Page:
Hull has seen an incredible benefit as City of Culture 2017 with economic investment to date of £1.5bn of new inward investment in the 5 year period following the announcement in 2013. Estimates suggest that an additional £80m will boost the local economy in 2021, demonstrating clearly the overall value and economic impact of winning UKCC, before starting to look at the legacy impact.
Hull University, through an independent unit will be report on the impact in 2018, headlines from the first 3 months demonstrate;
- Nine out of 10 people in the city attended one cultural event
- Of those who attended The Hypocrite at Hull Truck, 38% had never before been through the theatre’s door
- Attendance at the Ferens Arts Gallery is up 400%.
- According to Expedia, bookings to Hull hotels through their website are up 80%
Watch the film of Hull's year of activity here
The city’s initial bid document is now being judged by a panel of experts and, while the programme remains largely under wraps, the team has revealed some of the ideas they hope will help clinch the title with rooftop dance, ring road poetry and theatre at the old Fishy Moores chip shop among the suggestions.
Shop Front Theatre in City Arcade, site of former Fishy Moores chippy, will help stage a pilot Shop Front Festival in 2018 and it is hoped a week-long festival could make it to the city in 2021 with shops in the city centre taken over with dance, lighting, music, visual art and performance from Coventry, the UK, Europe and the USA.
The first ever Streets of Cultures celebration would see 21 streets across the city given the opportunity to shape and showcase City of Culture right on their doorstep. From Wainbody to Wood End, the 21 streets would be given the means to explore what City of Culture could look like to them. It could be anything from front gardens landscaped by an artist, to a documentary film about their road, a food festival, pavement poetry or a new street choir.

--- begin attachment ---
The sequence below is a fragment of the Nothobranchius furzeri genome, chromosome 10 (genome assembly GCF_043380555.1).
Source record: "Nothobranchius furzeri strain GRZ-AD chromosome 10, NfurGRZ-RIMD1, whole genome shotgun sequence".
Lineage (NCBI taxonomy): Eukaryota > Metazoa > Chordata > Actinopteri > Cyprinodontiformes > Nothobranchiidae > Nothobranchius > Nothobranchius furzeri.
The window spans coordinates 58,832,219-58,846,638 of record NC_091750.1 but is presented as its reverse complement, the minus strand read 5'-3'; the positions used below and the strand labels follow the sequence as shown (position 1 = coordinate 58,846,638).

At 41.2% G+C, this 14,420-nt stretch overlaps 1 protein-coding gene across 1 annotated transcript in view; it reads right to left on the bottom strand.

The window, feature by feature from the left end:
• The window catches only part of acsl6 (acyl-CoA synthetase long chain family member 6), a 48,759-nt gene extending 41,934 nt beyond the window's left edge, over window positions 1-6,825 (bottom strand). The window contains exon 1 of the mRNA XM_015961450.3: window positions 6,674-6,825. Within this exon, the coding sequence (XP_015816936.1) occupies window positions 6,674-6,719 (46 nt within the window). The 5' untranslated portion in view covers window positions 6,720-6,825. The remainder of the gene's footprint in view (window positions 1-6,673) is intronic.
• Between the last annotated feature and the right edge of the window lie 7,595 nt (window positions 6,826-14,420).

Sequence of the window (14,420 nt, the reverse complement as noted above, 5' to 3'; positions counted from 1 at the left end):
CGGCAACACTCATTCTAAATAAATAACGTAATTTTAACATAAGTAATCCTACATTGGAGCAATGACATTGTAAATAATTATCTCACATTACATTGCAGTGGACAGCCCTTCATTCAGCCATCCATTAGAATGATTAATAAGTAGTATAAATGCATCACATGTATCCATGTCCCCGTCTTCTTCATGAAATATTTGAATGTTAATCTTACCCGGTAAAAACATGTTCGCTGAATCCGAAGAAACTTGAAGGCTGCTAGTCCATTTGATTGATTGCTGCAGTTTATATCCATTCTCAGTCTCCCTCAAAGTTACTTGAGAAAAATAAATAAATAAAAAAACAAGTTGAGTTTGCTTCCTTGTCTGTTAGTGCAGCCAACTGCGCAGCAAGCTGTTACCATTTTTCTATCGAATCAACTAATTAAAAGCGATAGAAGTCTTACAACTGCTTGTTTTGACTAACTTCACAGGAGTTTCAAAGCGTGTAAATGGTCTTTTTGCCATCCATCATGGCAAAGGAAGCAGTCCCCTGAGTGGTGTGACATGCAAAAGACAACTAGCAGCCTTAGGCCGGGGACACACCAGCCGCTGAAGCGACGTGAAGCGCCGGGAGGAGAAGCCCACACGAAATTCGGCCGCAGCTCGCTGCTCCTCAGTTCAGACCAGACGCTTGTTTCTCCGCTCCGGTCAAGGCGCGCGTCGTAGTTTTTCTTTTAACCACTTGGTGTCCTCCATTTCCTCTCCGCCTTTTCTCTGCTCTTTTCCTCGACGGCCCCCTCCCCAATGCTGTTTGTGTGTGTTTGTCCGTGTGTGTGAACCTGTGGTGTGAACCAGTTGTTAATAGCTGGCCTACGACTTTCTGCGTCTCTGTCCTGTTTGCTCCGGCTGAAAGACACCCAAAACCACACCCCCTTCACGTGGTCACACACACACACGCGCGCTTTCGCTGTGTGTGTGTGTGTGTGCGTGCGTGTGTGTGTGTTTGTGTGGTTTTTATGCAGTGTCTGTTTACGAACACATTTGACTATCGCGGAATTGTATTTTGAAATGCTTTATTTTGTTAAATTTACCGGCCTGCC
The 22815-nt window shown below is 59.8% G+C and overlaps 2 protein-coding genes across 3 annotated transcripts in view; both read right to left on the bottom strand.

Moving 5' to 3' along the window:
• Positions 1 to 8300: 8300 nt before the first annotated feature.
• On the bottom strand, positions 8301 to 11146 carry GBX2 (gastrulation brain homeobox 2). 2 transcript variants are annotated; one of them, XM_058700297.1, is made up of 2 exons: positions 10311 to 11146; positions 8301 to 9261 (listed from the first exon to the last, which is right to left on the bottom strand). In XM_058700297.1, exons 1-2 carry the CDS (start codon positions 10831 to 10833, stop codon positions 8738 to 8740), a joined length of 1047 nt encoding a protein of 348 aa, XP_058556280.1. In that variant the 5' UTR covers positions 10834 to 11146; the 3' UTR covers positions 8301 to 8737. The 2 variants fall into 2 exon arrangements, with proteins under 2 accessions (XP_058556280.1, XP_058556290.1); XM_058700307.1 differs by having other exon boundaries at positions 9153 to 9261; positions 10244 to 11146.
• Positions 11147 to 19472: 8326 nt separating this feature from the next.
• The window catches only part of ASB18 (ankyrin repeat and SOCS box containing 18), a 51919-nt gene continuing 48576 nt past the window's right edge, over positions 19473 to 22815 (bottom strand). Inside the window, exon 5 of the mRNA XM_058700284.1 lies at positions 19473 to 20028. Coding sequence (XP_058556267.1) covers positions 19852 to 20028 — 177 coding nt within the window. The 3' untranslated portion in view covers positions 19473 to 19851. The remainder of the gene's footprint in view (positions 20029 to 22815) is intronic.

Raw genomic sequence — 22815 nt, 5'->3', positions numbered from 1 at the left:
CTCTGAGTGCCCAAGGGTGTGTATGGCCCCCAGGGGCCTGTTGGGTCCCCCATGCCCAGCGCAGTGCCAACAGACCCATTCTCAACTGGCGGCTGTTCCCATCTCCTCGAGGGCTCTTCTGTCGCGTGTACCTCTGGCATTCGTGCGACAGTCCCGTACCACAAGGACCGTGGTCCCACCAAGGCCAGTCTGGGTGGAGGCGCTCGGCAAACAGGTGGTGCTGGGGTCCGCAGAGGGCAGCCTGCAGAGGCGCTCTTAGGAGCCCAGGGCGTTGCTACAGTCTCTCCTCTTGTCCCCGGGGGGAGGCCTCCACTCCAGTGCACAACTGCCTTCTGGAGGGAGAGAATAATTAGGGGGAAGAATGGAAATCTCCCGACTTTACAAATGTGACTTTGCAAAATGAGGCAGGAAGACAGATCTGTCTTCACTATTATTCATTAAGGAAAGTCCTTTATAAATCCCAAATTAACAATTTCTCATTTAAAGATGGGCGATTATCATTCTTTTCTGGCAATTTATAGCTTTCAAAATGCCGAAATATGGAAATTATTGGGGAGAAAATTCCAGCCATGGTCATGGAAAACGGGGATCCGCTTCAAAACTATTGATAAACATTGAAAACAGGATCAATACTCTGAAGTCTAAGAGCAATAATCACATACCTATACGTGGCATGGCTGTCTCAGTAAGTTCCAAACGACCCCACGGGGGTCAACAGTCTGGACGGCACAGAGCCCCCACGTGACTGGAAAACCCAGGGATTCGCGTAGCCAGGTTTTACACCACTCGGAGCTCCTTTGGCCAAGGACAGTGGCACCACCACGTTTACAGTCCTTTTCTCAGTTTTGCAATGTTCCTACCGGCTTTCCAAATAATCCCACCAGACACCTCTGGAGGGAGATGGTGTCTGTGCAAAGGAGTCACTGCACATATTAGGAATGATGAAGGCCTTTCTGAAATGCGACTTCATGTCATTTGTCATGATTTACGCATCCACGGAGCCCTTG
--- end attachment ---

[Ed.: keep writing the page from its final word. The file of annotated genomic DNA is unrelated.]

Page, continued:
The project has been devised to create lasting relationships between neighbours and communities, decreasing isolation and increasing pride.
On top of that, local arts company Motionhouse Dance, who are performing in Aarhus European Capital of Culture in September and wowed audiences at last year's Godiva Festival with their gravity-defying diggers, will create a large-scale dance spectacle on the roof of a Coventry car park.
The full article is published in the Coventry Telegraph (16 May 2017)
The document outlines why Coventry should follow on from Hull and bring the prestigious title to the city in 2021. It has been produced by the Coventry City of Culture Trust and has been submitted to the Department of Culture, Media and Sport (DCMS).
Coventry is expected to find out before the summer whether it has made the shortlist for the prize.
To celebrate its completion and submission, the Trust welcomed a whole host of individuals, groups and organisations from across the city to an event at Coventry Cathedral.